i was racing the #1 bays reggata and i didnt realize that the clubs boat i was using was having serious delam issues (the whole port side deck hull joint was comming undone) . so after the race when sailing back from rycherdson's bay to SFYC it was blowing prty danm hard and huge swells and i turn the boat down in the wazes sailing ddw i start to get very squirlly.. i think to myself what the f- CRASH! i was plaing at full speed and death roll right there. i was launched forward . i was about 5-10ft away from my boat. once i got back to the dock it took 6 or 7 people to attempt to pull my boat up the ramp just to let it drain.

    goood times
     
  20. laser2_9804

    laser2_9804 New Member

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    This one happened to me in the 125 I skipper. It was at the Nationals at the end of last year. One race was really windy - gusts up around 45 knots. I have no idea why they even let us out, let alone why they didn't cancel the race. Anyway, this regatta was occuring on a river, but I swear we had the biggest waves I have ever seen. We started the race and then capsized at the first mark. Deciding it was way too windy we headed back to the club. Therefore we were running downwind, surfing down these huge waves, me barely able to steer at all - I just had to pretty much 'go with the flow'. Suddenly this huge gust came as we were surfing down a wave and we went over, fast and messily. Then to make matters worse, the boat wouldn't turn head to wind because the waves were so huge, so every time we pulled the boat up the waves capsized it again. Heaps of the other boats said it looked very spectacular and painful (which it was - I almost got knocked out!) We ended up pulling the boat up eventually but then realised that we had shredded the jib and snapped the top batton in the main. We had to drift the boat onto a sandbank and wait for the rescue boat to come and tow us back.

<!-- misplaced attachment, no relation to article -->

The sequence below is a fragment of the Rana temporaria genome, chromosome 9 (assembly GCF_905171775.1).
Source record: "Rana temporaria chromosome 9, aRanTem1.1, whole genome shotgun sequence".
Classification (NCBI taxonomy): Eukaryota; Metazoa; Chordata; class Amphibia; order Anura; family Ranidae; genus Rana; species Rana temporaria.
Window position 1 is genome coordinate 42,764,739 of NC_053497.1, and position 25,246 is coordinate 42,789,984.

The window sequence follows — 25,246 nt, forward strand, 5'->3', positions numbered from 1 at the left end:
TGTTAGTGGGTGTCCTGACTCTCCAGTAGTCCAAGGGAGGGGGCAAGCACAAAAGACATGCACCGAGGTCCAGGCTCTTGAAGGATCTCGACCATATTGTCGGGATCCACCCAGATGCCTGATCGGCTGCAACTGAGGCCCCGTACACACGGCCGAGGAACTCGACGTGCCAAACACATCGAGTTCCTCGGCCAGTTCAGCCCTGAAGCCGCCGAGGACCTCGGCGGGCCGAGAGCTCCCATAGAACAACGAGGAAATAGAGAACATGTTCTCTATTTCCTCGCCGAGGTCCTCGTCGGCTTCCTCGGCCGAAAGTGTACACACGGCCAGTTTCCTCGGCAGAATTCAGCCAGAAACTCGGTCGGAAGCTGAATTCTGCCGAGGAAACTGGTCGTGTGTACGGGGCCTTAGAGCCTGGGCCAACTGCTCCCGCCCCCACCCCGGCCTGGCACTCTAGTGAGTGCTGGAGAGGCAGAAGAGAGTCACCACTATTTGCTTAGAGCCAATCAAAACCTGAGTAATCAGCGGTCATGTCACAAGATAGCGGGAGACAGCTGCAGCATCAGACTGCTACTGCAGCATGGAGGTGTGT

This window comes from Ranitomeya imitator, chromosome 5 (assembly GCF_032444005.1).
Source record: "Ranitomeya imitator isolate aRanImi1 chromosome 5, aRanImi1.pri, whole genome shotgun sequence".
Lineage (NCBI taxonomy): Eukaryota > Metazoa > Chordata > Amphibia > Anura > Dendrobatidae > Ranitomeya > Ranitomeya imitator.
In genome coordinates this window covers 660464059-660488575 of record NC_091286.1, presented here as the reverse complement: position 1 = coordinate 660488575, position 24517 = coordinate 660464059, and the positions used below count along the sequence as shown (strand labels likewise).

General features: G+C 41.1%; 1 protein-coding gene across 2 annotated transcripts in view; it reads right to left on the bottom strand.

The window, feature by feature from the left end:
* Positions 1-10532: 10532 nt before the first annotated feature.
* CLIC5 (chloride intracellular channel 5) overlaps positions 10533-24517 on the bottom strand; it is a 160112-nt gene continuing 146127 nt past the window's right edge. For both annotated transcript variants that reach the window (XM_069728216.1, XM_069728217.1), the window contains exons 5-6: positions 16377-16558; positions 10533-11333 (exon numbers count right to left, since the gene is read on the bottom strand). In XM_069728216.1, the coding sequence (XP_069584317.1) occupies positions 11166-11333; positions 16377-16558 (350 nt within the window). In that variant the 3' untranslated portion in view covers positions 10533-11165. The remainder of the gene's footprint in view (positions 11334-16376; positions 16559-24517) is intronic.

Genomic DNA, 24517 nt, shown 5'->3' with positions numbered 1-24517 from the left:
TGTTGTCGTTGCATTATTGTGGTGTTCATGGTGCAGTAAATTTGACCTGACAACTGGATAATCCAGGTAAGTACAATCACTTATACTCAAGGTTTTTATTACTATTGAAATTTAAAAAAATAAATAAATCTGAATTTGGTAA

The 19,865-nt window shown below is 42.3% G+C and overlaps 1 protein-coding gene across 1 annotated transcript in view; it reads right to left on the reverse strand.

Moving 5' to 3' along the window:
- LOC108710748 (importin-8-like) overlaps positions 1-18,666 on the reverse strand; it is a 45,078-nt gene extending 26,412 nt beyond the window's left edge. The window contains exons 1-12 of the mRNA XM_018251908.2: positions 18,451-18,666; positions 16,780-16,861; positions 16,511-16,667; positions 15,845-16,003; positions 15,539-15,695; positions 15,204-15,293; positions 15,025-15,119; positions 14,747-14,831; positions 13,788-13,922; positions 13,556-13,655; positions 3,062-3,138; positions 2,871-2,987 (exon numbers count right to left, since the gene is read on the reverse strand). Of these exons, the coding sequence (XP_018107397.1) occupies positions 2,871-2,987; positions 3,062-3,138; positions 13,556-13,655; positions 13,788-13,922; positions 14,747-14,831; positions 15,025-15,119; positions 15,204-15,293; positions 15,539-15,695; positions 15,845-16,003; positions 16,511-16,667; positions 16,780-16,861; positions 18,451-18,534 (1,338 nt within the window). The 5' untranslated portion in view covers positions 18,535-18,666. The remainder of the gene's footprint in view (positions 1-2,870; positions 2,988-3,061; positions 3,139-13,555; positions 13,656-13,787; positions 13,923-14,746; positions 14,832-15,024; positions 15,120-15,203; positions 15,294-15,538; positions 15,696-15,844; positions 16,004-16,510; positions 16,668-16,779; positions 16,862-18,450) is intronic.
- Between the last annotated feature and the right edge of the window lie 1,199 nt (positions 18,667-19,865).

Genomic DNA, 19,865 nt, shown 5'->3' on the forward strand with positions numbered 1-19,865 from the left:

To be honest that was the scariest sail I have ever had, and the scariest capsizes. I was so cold it wasn't funny, and when the boat was upside down we couldn't get on the hull cause of the waves and I could barely hold onto the boat. I ended up having to grab a line and hope that I would be able to keep hold of that if I lost my grip on the boat.